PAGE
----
Transhumanism: A Secularist Re-Enchantment of the World?


Transhumanism: A Secularist Re-Enchantment of the World?

Report from the International Research Symposium “Imagining the (Post-) Human Future: Meaning, Critique and Consequences”

Karlsruhe, Germany, July 8–9, 2013

by Franc Mali, University of Ljubljana, Slovenia, Christopher Coenen, ITAS, Hannah Weinhardt, University of Heidelberg, Germany

In July 2013, an international research symposium in Karlsruhe brought together scholars, mainly from Europe and the US, with a view to stimulating discussions about certain far-reaching visions of the future against the background of current and historical changes in the relationships between science, technology, philosophy and religion. A highly interdisciplinary event which focused on the transhumanist imagination, the symposium not only aimed to shed new light on current discourse about human enhancement and the future of human nature but also to use the topic of transhumanism as a mirror for reflecting on such broader issues as the relationship between science and faith and the role of visions of the future in current processes of innovation.

It came as a surprise to many when Jürgen Habermas began a couple of years ago to display considerable interest in the contemporary role of religion. Reflecting on the prospects of postmetaphysical thinking, he has since scrutinised challenges with which the latter is confronted in a “postsecular” world society. In turn, his reflections have inspired the development of an analytical framework in a research project on “The Transhumanist Imagination: Innovation, Secularization, and Eschatology”, in which Hava Tirosh-Samuelson from Arizona State University (ASU), one of the project’s principal investigators, is continuing her important earlier work on transhumanism.[1] The Karlsruhe symposium, organised in cooperation with ASU by the Institute for Technology Assessment and System Analysis (ITAS) of the Karlsruhe Institute of Technology (KIT), was staged as part of this project.[2] By contextualising the topics of transhumanism and so-called “human enhancement” in discourse on the postsecular and by also raising more general questions about the role of visions of the future in science, technology and innovation, the symposium and the project as a whole can be seen as attempts to further a convergence of research and discussions in such diverse fields as science and technology studies (STS), philosophy, religious studies, theology, technology assessment (TA), cultural studies and sociology. The questions to be discussed during the symposium were also correspondingly diverse: what are the consequences for human society when technology is understood as a privileged site of human agency or is even deemed an exclusive path to individual salvation? To what extent can a historical, philosophical or other scholarly analysis of the transhumanist imagination contribute to our understanding of the interrelations of modern science, technology and religion, including the notions of the “secular” and the “post-secular”? How is techno-scientific imagination linked to the social and economic transformations of late capitalism in the age of globalisation? What forms of authority and credibility underlie and shape imaginations of the posthuman future? What place does imagination of technological futures have in the repertoire of meaning available to public reasoning? And what promises and challenges do dominant imaginations of techno-scientific futures hold and pose for the work of democracy and the institutions of the liberal state? The symposium aimed to bring together scholars not only with diverse disciplinary backgrounds but also with very different and even conflicting stances towards these questions and to stimulate open and constructive discussions among them.[3]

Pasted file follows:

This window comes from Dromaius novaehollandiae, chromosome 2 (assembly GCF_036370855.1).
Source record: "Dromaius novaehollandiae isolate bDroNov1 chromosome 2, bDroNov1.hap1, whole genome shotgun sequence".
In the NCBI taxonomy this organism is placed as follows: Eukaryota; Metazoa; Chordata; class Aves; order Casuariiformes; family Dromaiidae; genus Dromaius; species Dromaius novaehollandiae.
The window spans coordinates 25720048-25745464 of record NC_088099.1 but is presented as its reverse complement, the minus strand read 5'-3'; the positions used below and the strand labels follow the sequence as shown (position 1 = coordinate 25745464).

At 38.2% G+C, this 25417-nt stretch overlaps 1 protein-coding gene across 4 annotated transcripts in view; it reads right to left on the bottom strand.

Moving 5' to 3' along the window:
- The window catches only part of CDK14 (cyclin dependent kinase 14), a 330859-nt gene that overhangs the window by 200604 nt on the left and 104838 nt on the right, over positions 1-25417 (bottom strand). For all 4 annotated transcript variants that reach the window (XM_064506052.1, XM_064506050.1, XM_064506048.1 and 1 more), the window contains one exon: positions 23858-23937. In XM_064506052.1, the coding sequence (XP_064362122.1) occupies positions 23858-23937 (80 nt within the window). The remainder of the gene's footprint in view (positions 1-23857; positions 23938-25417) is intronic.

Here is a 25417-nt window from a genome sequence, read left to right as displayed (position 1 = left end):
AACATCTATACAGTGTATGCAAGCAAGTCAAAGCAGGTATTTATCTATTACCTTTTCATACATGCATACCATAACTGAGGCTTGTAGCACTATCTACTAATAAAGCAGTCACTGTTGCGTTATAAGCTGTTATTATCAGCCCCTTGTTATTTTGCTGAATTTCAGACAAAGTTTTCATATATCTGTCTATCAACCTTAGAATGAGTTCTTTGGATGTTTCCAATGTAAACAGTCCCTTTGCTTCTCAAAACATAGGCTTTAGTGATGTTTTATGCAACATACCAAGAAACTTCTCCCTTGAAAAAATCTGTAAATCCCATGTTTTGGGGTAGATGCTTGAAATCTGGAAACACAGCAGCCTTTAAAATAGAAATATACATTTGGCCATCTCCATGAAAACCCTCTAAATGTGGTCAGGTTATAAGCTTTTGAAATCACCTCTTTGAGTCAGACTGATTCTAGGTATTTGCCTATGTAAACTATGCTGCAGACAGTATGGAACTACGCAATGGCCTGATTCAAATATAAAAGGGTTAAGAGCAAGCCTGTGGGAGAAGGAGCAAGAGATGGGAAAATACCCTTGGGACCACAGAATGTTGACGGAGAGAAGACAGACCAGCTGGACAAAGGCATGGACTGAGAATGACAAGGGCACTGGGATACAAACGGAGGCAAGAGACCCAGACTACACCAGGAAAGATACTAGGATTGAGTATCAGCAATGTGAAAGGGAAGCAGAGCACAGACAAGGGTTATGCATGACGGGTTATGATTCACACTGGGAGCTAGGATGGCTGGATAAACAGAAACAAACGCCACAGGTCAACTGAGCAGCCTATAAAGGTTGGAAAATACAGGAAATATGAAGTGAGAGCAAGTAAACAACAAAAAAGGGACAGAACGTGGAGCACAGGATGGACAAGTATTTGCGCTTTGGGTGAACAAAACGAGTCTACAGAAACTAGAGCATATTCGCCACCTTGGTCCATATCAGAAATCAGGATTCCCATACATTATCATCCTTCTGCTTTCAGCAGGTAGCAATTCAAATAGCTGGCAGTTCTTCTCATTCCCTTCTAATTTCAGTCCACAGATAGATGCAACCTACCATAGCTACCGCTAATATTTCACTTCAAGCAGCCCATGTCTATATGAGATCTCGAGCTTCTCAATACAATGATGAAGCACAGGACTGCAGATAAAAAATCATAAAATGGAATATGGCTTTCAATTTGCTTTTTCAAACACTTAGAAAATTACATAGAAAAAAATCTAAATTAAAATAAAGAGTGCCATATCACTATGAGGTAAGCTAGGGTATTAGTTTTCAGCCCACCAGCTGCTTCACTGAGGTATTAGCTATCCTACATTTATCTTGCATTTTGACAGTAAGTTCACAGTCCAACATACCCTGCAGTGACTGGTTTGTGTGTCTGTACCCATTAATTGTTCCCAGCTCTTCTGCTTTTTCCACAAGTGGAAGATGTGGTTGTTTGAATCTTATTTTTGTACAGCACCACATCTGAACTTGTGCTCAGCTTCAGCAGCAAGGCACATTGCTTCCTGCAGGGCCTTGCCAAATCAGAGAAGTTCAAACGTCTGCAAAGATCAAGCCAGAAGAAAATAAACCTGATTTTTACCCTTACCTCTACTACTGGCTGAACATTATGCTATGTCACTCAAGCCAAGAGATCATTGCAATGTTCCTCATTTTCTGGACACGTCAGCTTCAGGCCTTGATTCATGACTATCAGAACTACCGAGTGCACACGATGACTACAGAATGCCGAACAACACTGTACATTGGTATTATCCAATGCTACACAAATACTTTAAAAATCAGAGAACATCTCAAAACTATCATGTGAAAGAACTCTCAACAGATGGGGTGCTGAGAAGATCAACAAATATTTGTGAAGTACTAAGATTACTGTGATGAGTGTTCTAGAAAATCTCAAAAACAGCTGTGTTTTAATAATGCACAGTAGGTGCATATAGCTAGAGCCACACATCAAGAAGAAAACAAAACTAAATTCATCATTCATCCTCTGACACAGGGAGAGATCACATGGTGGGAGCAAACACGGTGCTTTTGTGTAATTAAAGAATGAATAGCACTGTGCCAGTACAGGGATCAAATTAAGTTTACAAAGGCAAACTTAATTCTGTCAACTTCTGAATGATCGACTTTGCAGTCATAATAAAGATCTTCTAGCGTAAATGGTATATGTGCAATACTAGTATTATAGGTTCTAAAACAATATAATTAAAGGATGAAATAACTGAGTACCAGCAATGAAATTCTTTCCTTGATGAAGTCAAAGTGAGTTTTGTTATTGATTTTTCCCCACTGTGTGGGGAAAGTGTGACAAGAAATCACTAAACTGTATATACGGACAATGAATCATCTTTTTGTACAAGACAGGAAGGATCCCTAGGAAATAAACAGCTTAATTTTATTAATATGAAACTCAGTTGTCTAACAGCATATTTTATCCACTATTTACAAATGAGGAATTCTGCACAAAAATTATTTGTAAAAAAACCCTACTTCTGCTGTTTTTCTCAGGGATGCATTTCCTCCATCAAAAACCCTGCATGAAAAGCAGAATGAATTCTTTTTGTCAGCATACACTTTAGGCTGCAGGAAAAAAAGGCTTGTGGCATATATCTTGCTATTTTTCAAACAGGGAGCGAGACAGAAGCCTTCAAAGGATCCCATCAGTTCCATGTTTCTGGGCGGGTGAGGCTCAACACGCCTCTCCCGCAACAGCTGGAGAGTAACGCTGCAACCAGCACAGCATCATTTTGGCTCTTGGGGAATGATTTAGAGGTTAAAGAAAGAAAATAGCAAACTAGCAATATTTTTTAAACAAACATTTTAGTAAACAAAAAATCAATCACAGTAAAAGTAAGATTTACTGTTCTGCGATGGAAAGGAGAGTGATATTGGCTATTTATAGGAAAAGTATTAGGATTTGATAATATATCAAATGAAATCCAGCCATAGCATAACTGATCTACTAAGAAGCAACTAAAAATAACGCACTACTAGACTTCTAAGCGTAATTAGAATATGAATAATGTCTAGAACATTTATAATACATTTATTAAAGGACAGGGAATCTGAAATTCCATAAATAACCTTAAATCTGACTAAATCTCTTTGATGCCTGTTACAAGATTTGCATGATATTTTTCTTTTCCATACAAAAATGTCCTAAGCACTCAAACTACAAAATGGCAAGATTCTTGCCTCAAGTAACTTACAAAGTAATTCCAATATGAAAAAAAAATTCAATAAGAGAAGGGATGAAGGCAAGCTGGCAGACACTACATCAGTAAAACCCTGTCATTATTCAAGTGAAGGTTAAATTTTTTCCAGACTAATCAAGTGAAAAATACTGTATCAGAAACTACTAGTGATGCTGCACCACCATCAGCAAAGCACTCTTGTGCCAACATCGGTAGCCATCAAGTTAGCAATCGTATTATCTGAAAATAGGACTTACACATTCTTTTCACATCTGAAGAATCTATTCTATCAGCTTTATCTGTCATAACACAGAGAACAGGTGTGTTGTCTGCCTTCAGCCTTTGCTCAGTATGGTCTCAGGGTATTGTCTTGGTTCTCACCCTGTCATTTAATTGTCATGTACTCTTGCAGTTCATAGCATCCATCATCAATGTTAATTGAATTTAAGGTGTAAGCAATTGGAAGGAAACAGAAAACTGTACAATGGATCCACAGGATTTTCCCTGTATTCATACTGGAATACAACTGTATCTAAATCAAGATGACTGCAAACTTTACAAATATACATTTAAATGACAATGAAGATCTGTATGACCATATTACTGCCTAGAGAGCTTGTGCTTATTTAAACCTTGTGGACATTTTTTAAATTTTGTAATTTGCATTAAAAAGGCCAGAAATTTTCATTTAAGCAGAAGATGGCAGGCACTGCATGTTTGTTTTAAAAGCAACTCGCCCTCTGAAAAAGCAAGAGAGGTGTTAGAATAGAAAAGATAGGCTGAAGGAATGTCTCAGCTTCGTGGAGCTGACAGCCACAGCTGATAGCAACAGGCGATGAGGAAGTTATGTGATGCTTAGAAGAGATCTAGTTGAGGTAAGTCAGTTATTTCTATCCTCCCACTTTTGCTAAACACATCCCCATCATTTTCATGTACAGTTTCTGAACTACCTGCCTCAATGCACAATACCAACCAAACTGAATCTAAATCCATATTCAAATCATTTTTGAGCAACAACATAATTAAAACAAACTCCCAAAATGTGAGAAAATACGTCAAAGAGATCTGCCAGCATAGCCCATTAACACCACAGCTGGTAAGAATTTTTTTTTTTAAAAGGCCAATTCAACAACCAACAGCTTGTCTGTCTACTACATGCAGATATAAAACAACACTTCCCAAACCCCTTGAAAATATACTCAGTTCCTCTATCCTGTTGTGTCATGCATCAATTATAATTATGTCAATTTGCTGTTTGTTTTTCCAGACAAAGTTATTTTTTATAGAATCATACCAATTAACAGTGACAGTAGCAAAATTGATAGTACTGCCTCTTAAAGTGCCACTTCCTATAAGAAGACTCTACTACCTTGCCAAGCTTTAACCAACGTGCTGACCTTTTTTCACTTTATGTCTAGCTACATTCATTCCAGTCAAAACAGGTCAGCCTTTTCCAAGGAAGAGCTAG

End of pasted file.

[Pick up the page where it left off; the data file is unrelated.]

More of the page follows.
1    Posthumanism and Current Transhumanism

The specific topic of the symposium, namely transhumanism and the posthumanist imagination, lent additional diversity and complexity to the deliberations, in particular concerning the notion of “posthumanism”. As a worldview and sociocultural movement, transhumanism hopes that science and technology will enable humanity to transcend its limitations, such as death, ageing and disease, as well as its physical and cognitive constraints; it tends to see itself as the rightful successor to classical humanism and the Enlightenment. There is, however, an interesting overlap between the lively discussions about transhumanism, which largely take place within broader discourse on “human enhancement”, and a similarly heated debate about posthumanism. This overlap might very well have been caused by a terminological ambiguity: while “posthumanism” is often used as a synonym for “transhumanism” (or as a term which refers to a future in which advanced human enhancement technologies or the creation of highly superior artificial intelligence mean that the civilisational successors to humanity are truly posthuman rather than merely transhuman), it can also mean “after humanism”. From such a “posthumanist” perspective, certain basic assumptions held by classical humanists, Enlightenment philosophers and modern thinkers (e.g. regarding individual autonomy, human nature or the relationship between humans and technologies) appear either to be obsolete or to have been illusions right from the start: we have never been modern and have always been posthuman. In this sense, the term “posthumanism” is an important element of broad postmodernist discourse and is influential in such fields as STS and cultural studies. In this same regard, the symposium brought together a highly diverse group of scholars, again in order to facilitate an open and fruitful exchange between academics from different epistemic communities and schools of thought.